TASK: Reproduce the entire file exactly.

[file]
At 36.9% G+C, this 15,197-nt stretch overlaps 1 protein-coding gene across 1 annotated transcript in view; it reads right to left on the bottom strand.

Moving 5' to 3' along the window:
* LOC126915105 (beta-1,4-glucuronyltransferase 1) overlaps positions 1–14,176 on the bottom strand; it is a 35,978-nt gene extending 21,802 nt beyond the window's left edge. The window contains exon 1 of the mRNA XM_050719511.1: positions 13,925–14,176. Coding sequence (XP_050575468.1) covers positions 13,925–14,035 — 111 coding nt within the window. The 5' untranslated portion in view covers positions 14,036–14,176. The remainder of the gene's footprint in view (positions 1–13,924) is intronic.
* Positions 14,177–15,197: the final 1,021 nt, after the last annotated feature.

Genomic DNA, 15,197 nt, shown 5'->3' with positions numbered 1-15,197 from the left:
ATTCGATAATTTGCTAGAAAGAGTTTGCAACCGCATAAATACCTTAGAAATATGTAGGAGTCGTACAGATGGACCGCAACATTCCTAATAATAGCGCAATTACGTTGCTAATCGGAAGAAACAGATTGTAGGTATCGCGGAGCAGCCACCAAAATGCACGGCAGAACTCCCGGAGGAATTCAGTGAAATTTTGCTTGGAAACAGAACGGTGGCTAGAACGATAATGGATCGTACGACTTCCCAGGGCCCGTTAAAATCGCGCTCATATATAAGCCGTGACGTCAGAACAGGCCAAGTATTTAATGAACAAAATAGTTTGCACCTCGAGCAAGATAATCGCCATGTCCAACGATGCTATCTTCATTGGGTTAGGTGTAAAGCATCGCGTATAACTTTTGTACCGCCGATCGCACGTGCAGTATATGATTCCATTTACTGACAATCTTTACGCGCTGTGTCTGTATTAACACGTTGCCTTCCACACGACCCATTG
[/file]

At 36.9% G+C, this 15,197-nt stretch overlaps 1 protein-coding gene across 1 annotated transcript in view; it reads right to left on the bottom strand.

Moving 5' to 3' along the window:
* LOC126915105 (beta-1,4-glucuronyltransferase 1) overlaps positions 1–14,176 on the bottom strand; it is a 35,978-nt gene extending 21,802 nt beyond the window's left edge. The window contains exon 1 of the mRNA XM_050719511.1: positions 13,925–14,176. Coding sequence (XP_050575468.1) covers positions 13,925–14,035 — 111 coding nt within the window. The 5' untranslated portion in view covers positions 14,036–14,176. The remainder of the gene's footprint in view (positions 1–13,924) is intronic.
* Positions 14,177–15,197: the final 1,021 nt, after the last annotated feature.

Genomic DNA, 15,197 nt, shown 5'->3' with positions numbered 1-15,197 from the left:
ATTCGATAATTTGCTAGAAAGAGTTTGCAACCGCATAAATACCTTAGAAATATGTAGGAGTCGTACAGATGGACCGCAACATTCCTAATAATAGCGCAATTACGTTGCTAATCGGAAGAAACAGATTGTAGGTATCGCGGAGCAGCCACCAAAATGCACGGCAGAACTCCCGGAGGAATTCAGTGAAATTTTGCTTGGAAACAGAACGGTGGCTAGAACGATAATGGATCGTACGACTTCCCAGGGCCCGTTAAAATCGCGCTCATATATAAGCCGTGACGTCAGAACAGGCCAAGTATTTAATGAACAAAATAGTTTGCACCTCGAGCAAGATAATCGCCATGTCCAACGATGCTATCTTCATTGGGTTAGGTGTAAAGCATCGCGTATAACTTTTGTACCGCCGATCGCACGTGCAGTATATGATTCCATTTACTGACAATCTTTACGCGCTGTGTCTGTATTAACACGTTGCCTTCCACACGACCCATTG